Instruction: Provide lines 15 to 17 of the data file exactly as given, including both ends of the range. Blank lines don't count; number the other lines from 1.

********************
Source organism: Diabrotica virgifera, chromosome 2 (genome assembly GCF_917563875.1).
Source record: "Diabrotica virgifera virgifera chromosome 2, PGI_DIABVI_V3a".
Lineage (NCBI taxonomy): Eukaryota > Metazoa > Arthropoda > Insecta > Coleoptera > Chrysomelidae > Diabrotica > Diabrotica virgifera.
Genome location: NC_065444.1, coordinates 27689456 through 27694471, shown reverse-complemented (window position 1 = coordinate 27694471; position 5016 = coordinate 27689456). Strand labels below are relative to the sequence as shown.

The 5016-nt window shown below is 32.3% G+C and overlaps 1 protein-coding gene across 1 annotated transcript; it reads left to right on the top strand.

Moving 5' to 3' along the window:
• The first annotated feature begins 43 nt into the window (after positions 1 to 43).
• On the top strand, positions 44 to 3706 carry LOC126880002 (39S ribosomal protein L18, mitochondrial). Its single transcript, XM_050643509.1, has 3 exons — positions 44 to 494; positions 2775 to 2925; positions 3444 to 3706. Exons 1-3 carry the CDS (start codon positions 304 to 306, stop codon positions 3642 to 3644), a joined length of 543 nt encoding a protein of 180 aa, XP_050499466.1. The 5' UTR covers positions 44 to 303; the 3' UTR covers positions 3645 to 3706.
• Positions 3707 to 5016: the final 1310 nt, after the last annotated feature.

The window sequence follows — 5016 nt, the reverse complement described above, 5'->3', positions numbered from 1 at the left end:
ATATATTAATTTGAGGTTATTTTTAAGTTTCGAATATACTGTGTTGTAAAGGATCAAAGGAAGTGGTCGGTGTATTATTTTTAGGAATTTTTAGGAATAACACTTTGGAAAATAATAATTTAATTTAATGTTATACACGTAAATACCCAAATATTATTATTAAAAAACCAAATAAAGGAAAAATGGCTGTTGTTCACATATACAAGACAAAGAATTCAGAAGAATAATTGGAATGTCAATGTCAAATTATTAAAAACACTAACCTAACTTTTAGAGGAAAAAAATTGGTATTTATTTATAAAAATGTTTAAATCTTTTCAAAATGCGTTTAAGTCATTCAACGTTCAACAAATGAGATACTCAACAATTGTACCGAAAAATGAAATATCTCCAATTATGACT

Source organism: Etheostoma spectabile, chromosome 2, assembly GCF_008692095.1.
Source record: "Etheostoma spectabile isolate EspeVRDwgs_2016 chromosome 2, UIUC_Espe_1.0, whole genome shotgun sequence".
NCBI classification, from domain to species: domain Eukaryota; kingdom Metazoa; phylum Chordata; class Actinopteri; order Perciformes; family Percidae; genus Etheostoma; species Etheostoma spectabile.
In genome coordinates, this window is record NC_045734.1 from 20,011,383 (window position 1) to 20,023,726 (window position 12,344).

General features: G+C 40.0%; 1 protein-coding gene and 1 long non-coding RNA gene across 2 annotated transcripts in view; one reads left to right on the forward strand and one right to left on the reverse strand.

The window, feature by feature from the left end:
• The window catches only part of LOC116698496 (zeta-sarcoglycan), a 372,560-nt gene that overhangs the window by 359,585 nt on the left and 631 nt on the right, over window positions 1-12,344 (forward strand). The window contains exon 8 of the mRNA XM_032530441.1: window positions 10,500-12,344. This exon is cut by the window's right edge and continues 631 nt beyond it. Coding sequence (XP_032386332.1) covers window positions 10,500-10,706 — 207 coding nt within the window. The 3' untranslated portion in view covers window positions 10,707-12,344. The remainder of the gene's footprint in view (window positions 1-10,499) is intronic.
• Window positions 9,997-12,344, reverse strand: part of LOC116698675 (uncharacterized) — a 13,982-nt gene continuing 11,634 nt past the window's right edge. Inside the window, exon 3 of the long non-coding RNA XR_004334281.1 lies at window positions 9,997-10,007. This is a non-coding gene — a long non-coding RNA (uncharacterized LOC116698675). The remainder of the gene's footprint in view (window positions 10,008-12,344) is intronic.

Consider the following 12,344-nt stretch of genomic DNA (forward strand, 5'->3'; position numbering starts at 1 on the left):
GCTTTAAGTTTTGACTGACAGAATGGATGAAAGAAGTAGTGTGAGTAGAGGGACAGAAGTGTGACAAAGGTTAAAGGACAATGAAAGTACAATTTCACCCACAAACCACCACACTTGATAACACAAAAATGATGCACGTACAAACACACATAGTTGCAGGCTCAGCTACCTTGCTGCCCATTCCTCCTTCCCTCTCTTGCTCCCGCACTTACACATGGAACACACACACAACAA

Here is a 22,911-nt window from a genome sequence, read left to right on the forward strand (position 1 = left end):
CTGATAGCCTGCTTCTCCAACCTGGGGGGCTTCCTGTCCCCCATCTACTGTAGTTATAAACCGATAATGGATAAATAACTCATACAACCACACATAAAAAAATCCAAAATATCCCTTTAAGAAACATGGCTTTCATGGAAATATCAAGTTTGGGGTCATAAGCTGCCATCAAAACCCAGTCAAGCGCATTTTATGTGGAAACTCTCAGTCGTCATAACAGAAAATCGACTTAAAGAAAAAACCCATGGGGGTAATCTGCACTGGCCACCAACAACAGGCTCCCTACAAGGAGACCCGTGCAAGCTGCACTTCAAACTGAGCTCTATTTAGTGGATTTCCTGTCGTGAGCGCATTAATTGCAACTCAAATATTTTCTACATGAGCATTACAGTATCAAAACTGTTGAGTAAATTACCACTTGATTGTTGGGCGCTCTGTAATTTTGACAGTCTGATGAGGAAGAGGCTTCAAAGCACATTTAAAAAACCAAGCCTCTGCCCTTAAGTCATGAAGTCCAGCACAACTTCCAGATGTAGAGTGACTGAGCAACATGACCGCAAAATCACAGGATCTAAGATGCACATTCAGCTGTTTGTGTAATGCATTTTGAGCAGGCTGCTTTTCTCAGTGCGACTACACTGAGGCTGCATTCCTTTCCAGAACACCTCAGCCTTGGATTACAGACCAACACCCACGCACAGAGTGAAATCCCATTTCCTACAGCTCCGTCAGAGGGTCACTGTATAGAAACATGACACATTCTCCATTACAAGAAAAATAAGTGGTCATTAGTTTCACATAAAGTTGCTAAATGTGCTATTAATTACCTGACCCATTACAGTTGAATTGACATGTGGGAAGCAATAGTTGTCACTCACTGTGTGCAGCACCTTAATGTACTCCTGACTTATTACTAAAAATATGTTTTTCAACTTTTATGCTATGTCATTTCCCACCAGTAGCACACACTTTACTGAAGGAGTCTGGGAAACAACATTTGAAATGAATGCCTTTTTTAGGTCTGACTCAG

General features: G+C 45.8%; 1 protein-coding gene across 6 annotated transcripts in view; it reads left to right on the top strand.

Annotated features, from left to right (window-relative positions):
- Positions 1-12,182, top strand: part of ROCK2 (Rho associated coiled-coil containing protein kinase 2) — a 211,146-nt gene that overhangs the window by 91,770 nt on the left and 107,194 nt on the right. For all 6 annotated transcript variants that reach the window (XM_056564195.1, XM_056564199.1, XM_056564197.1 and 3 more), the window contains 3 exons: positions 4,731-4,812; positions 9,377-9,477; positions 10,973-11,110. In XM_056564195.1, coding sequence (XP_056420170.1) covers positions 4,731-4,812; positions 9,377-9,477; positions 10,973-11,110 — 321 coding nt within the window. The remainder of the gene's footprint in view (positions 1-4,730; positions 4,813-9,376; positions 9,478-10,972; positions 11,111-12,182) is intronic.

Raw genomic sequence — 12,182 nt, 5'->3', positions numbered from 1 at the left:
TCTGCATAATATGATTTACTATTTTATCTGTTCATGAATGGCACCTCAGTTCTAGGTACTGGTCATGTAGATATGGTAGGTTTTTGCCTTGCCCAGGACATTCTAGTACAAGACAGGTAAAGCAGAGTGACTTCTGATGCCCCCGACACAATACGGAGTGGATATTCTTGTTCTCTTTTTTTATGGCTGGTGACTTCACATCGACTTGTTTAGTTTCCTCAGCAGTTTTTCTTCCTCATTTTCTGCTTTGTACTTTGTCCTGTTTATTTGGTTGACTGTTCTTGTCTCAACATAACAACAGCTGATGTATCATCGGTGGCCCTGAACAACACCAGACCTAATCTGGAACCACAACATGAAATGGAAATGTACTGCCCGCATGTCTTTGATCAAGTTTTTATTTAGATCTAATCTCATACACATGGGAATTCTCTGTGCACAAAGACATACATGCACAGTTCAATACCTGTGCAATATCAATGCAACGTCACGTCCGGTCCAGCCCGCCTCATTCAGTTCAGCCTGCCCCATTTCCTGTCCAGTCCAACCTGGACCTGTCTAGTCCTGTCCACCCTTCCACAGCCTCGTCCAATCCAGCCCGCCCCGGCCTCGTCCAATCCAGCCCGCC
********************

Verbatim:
In genome coordinates, this window is record NC_045734.1 from 20,011,383 (window position 1) to 20,023,726 (window position 12,344).

General features: G+C 40.0%; 1 protein-coding gene and 1 long non-coding RNA gene across 2 annotated transcripts in view; one reads left to right on the forward strand and one right to left on the reverse strand.

The window, feature by feature from the left end: